It’s very important that it be clear that this is only information that I’m giving you. Please do not quote me in my own words. I can’t give you my approval to do so. In other words, I am not writing these things for the pamphlet or for you to quote. Thanks for understanding this; and I ask you to write to me telling me that you will give me approval of the manuscript when it is finished and before it is published. I’d also like the right of approval of proof before the pamphlet is finally printed.
Such an eye to his public persona might be considered merely prudent and less than fearful if it weren’t for the regular secrecies and omissions of Goyen’s correspondence over the years. Many of these elisions issued directly from attempts to conceal his sexuality, though more generally they seem motivated by a desire to avoid bad or upsetting news when writing to his parents. The impulse to hide—to avoid trouble and create private spaces for protection and dreaming—was fundamental to his personality. And he knew it. Working through his past to understand his alcoholism in the 1970s, he identified his “creative being” as one associated with “hiding”: “1. Blanket over chairs— hidden world, exquisite aloneness. Self-pity, abasement, secretiveness. 2. What is ‘reality’? I said. ‘And whose reality? Who wants that reality. Let those others have that. I’ll make my own reality’ ” (HRC 29.6). To make a secret space and construct there your own imperium may suggest a childish retreat, but it was also Goyen’s way of nurturing a self that could hold out against the hostility and misunderstanding of his upbringing. One of the triumphs of his art was the recognition that the hidden always remains; writing was not confession but a way to gather emotions made stronger by confinement and repression.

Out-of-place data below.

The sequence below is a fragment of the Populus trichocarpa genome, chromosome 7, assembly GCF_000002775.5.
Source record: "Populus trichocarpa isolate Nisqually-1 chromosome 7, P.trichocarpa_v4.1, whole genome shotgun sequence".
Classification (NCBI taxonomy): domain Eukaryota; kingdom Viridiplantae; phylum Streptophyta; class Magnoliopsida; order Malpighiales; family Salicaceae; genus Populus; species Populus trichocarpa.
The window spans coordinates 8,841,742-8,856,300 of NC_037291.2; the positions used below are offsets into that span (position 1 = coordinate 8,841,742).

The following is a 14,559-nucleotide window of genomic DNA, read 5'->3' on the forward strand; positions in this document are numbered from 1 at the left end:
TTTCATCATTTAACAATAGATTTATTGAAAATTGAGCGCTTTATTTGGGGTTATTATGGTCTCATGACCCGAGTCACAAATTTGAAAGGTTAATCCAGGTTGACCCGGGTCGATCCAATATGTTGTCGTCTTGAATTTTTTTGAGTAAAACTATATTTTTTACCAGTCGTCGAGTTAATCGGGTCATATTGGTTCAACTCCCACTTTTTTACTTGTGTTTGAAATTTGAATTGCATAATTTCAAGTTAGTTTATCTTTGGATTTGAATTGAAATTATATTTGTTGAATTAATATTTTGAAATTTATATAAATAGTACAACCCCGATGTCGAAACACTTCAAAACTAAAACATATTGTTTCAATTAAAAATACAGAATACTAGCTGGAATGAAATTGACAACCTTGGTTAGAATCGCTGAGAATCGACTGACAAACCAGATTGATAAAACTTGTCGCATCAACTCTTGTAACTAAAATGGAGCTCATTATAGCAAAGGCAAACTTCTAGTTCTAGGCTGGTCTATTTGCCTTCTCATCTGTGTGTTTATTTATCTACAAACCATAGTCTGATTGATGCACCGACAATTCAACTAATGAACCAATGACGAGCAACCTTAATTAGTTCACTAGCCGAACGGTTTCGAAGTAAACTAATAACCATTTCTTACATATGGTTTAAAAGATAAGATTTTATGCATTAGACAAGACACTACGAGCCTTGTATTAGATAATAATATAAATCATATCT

Describing his second book, Ghost and Flesh, to his editor Robert Linscott, Goyen insisted that the artist is not only isolated, cut off, an outcast “longing for the whole” but
a kind of magnet that attracts and carries about, seeks for, heavily loaded with it, the enormous burden of humanity’s ghosts—and that in this sense he exists in a kind of twilit graveyard world surrounded by the ghostly part of everything that ever had flesh or blood or light in its face and upon its limbs—he is laboring to make the epitaphs for all things dead and so keep them alive, to return life to them. It is, then, a divine project that he is about, and a very human one, too; for with one hand he is handling and caressing life and with the other he is warming death.
The project slowly formulated by the boy hiding under the blanket— initially perhaps little more than an emotional response to loneliness— became the idea of rescue, salvation: to save, not as a minister might in a church but as an exile can when burdened with the task of remembrance. To be devoted to this province of spirit is to be separate, but it is also to understand more keenly how physical desire drives the need to recover. The “handling and caressing” of life is always shadowed by the ghost’s burden, the sense that what is held and loved is momentary, spectral, already lost.
William Goyen chose—or was chosen—to give his life to this task. As a consequence, each story he wrote was a kind of trial, less an occasion for a display of sharpness or wit than a test of devotion. How can one possibly “make the epitaphs for all things dead” and come out whole or happy? How can art that asks so much not take from its creator some of the shine of his living?
The bridge from Trinity, Texas, to the nearby town of Riverside is like any other on a modern rural highway—a twin span of concrete sliding low and flat over dark water. In the early
1920s, however, this important link between the two small towns was made of a combination of wood and steel, and it creaked and groaned to such an extent that Emma Goyen, the young mother of William Goyen, was afraid to cross it in the family car. To her husband’s exasperation, she made him pull off the road before they reached the river. Then she got out, let the car pull away, and walked. Many years later, her son would write of the strange sight of his mother moving fearfully across the beautiful but unstable bridge: “My sister and I peered back at the small figure of our mother laboring darkly and utterly alone on the infernal contraption which was her torment. I remember my father getting out of the car, on the other side, waiting at the side of the road, looking toward the bridge, watching my mother’s creeping progress. When she arrived, pale, she declared, as she did each time, ‘I vow to the Lord if my sister Sarah didn’t live in Riverside I’d never to my soul come near this place’ ” (CS 284).